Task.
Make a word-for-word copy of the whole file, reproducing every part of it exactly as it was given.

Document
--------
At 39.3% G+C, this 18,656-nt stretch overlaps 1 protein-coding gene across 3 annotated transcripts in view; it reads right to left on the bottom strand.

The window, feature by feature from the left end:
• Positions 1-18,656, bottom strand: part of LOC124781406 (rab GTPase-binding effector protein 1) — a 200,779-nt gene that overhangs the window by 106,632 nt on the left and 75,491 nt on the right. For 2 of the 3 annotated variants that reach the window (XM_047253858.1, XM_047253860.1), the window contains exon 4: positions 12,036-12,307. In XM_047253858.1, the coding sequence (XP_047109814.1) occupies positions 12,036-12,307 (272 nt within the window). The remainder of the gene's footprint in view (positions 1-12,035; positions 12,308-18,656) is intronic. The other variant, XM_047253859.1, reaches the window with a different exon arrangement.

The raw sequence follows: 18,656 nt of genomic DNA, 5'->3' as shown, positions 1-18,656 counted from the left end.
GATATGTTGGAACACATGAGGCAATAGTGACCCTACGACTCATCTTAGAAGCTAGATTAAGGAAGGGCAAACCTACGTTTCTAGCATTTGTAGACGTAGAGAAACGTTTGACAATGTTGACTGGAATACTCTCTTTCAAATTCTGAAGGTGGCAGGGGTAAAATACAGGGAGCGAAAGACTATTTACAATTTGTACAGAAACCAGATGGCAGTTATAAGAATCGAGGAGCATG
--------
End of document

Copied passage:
At 39.3% G+C, this 18,656-nt stretch overlaps 1 protein-coding gene across 3 annotated transcripts in view; it reads right to left on the bottom strand.

The window, feature by feature from the left end:
• Positions 1-18,656, bottom strand: part of LOC124781406 (rab GTPase-binding effector protein 1) — a 200,779-nt gene that overhangs the window by 106,632 nt on the left and 75,491 nt on the right. For 2 of the 3 annotated variants that reach the window (XM_047253858.1, XM_047253860.1), the window contains exon 4: positions 12,036-12,307. In XM_047253858.1, the coding sequence (XP_047109814.1) occupies positions 12,036-12,307 (272 nt within the window). The remainder of the gene's footprint in view (positions 1-12,035; positions 12,308-18,656) is intronic. The other variant, XM_047253859.1, reaches the window with a different exon arrangement.

The raw sequence follows: 18,656 nt of genomic DNA, 5'->3' as shown, positions 1-18,656 counted from the left end.
GATATGTTGGAACACATGAGGCAATAGTGACCCTACGACTCATCTTAGAAGCTAGATTAAGGAAGGGCAAACCTACGTTTCTAGCATTTGTAGACGTAGAGAAACGTTTGACAATGTTGACTGGAATACTCTCTTTCAAATTCTGAAGGTGGCAGGGGTAAAATACAGGGAGCGAAAGACTATTTACAATTTGTACAGAAACCAGATGGCAGTTATAAGAATCGAGGAGCATG